Promissory notes can be a valuable tool in Medicaid planning, as illustrated by a recent federal district court case.Read more
The Attorney's Role in Medicaid Planning
- July 30th, 2014
Do you need an attorney for even "simple" Medicaid planning? This depends on your situation, but in most cases, the prudent answer would be "yes."
The social worker at your mother's nursing home assigned to assist in preparing a Medicaid application for your mother knows a lot about the program, but maybe not the particular rule that applies in your case or the newest changes in the law. In addition, by the time you're applying for Medicaid, you may have missed out on significant planning opportunities.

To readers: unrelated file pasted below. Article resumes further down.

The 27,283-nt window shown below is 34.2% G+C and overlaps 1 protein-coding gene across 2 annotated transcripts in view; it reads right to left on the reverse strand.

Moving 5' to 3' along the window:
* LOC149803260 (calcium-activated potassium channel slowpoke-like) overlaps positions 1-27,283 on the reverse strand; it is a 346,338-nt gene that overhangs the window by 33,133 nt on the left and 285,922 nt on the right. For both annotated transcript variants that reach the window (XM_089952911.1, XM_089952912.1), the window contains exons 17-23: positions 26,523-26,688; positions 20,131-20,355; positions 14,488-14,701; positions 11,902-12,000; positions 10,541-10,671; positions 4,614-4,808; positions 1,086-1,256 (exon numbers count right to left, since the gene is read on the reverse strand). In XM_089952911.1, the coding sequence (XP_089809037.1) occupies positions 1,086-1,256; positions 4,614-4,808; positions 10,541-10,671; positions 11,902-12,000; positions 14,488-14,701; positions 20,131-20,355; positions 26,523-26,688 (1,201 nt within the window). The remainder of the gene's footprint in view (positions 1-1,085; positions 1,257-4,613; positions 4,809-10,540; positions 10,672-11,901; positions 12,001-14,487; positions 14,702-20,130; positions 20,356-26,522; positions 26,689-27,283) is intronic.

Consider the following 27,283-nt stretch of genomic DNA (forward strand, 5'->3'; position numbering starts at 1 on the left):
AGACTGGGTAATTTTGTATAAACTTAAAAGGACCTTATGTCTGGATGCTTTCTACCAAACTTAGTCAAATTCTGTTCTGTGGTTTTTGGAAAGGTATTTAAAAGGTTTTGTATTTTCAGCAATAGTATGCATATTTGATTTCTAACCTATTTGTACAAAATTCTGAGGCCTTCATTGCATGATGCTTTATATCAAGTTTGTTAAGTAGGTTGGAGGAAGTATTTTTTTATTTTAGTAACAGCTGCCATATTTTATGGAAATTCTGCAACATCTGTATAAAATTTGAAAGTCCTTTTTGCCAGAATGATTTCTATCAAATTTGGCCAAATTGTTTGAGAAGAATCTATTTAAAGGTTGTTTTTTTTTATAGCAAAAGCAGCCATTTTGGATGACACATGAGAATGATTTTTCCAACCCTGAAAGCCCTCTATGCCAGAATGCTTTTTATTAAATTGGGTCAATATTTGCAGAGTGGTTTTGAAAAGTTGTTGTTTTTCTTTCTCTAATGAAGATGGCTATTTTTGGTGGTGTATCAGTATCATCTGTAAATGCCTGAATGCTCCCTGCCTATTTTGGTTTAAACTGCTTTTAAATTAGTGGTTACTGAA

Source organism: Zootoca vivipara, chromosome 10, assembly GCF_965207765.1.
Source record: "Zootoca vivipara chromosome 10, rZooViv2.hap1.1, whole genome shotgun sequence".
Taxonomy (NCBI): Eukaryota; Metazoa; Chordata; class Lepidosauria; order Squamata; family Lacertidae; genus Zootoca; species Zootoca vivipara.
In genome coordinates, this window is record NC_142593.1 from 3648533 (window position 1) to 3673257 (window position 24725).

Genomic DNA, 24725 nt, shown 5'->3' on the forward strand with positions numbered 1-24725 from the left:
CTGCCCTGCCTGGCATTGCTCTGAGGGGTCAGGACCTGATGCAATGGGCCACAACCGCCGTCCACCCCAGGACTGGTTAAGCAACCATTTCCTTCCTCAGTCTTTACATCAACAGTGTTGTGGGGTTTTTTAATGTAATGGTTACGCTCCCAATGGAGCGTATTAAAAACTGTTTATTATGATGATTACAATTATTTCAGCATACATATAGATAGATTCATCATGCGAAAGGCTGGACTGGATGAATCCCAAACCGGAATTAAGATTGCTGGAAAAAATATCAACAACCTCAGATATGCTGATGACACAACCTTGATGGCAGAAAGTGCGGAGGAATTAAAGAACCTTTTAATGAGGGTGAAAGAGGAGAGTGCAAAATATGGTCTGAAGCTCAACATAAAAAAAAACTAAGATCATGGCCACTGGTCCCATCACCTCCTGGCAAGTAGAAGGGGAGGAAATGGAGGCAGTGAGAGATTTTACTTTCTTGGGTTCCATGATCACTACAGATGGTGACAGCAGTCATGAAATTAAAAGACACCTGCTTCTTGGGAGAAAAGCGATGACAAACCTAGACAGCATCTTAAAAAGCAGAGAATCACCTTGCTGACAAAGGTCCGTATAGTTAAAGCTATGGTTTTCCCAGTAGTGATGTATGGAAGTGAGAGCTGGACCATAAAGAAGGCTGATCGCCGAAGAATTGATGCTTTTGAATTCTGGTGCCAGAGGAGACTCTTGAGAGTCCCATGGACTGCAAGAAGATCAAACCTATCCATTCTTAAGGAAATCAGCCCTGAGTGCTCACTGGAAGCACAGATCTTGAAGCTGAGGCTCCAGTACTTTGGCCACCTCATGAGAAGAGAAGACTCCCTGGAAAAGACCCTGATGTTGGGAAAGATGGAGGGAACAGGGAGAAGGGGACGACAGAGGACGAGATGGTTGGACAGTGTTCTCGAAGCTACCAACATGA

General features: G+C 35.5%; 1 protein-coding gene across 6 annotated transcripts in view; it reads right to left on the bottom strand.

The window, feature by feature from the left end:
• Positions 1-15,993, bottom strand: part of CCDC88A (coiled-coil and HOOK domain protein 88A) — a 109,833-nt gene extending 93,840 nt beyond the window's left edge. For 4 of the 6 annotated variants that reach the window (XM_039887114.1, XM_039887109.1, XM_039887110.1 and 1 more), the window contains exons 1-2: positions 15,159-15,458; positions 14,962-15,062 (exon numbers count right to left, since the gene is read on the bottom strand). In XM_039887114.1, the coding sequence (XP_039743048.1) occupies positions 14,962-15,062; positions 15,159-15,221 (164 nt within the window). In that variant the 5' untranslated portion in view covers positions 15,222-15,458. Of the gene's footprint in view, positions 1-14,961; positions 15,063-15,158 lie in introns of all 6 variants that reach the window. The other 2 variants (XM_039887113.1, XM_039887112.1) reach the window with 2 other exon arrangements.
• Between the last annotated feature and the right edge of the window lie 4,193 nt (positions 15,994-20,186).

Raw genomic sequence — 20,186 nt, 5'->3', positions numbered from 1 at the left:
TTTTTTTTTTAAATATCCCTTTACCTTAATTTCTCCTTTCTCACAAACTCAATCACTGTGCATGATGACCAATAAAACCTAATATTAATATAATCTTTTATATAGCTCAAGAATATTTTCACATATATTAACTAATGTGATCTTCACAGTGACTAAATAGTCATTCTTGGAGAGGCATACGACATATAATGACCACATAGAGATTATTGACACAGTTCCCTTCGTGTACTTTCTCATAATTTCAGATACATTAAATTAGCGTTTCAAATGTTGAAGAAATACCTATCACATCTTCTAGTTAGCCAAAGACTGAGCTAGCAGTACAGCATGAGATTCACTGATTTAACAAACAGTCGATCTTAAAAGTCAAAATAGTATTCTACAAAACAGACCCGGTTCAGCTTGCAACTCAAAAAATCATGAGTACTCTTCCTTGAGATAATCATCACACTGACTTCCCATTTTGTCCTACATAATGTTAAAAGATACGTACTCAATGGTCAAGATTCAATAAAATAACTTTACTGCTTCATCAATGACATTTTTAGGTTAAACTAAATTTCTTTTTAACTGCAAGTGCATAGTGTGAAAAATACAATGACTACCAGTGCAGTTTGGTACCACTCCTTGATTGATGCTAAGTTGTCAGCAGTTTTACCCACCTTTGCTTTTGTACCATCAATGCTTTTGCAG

The best bet is to consult with a qualified professional who can advise you on the entire situation. At the very least, the price of the consultation should purchase some peace of mind. And what you learn can mean significant financial savings or better care for you or your loved one. This may involve the use of trusts, transfers of assets, purchase of annuities or increased income and resource allowances for the healthy spouse.
If you are going to consult with a qualified professional, the sooner the better. If you wait, it may be too late to take some steps available to preserve your assets.
To find a qualified elder law attorney near you, click here.
Last Modified: 07/30/2014